We have also been discussing how the GULL process can help refugees and migrants, especially as they work to improve their spoken English and find a role in the host society. Action learning has opened a new door for me because the GULL process is founded on daily and weekly reflection on activity and events. Strategically, the process encourages you to challenge yourself at a deeper level so as to develop the ability to analyze a problem from every perspective and make the necessary adjustments to address it. These are the main reasons why I am enjoying my GULL journey.” Lemalu Felise Tautalasoo

(Right) Lemalu Felise Tautalasoo, Leader, Voice of Samoan People and Richard Teare




Addressing community challenges by action learning
Sala Telemete Tito Leader, Voice of Samoan People

“We originally got together because one of our leaders had arranged a meeting with Griffith University to discuss ways in which the institution might assist Pacific Islanders and specifically, Samoans and to seek advice on how to encourage and inspire the youth to stay on at school and aim to secure entrance to university. At Griffith, we met Judith Kearney and later Ortrun Zuber- Skerritt who introduced us to the concept of action learning. We are using action learning to address the main challenges that our community is experiencing and in particular the fact that our youngsters are under- performing in educational attainment. It won‟t be easy and it will require a sustained effort by many people, with the active participation of our community leaders, but we are determined to mobilize our community so that we can advance and improve.” Sala Telemete Tito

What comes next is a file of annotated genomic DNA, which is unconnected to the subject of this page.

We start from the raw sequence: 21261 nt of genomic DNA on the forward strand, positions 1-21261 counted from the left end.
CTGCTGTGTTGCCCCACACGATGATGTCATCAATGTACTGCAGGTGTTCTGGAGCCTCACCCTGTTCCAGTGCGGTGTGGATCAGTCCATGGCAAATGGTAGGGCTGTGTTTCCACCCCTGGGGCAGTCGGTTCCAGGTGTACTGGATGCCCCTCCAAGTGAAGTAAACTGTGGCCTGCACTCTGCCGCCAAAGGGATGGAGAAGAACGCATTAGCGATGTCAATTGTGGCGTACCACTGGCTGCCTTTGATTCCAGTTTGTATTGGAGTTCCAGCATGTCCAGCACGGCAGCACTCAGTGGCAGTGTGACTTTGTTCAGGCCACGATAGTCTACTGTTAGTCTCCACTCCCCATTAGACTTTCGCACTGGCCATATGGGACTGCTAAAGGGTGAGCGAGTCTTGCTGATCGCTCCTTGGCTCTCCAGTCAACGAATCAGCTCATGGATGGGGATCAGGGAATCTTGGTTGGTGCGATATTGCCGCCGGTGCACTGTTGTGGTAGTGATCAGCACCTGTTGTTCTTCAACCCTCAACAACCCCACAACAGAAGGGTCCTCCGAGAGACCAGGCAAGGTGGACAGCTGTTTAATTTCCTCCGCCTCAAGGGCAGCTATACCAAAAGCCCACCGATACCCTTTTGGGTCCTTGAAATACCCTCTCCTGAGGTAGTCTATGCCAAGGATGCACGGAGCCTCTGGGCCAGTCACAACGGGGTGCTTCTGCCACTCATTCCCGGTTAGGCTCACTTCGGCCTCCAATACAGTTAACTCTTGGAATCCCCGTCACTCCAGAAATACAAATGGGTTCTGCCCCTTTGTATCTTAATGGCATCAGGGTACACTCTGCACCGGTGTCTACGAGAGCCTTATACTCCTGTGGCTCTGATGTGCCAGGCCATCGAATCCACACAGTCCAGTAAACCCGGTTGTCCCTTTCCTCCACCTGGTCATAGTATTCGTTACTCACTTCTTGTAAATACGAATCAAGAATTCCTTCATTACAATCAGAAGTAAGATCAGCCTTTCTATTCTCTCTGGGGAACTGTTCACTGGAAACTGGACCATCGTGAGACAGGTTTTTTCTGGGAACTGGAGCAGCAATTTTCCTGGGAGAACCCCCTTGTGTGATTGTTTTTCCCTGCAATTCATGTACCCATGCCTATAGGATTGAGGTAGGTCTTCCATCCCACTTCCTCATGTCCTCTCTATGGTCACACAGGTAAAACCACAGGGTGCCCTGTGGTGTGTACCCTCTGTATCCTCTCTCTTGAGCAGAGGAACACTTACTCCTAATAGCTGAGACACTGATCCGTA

(Right Sala Telemete Tito, Leader, Voice of Samoan People and Richard Teare


GULL is a not-for-profit foundation registered in California, USA. GULL is recognized by the Government of Papua New Guinea & endorsed by other Governments, Leaders & Institutions.

© GULL | Global University for Lifelong Learning
Enabling YOU to make a difference in OUR world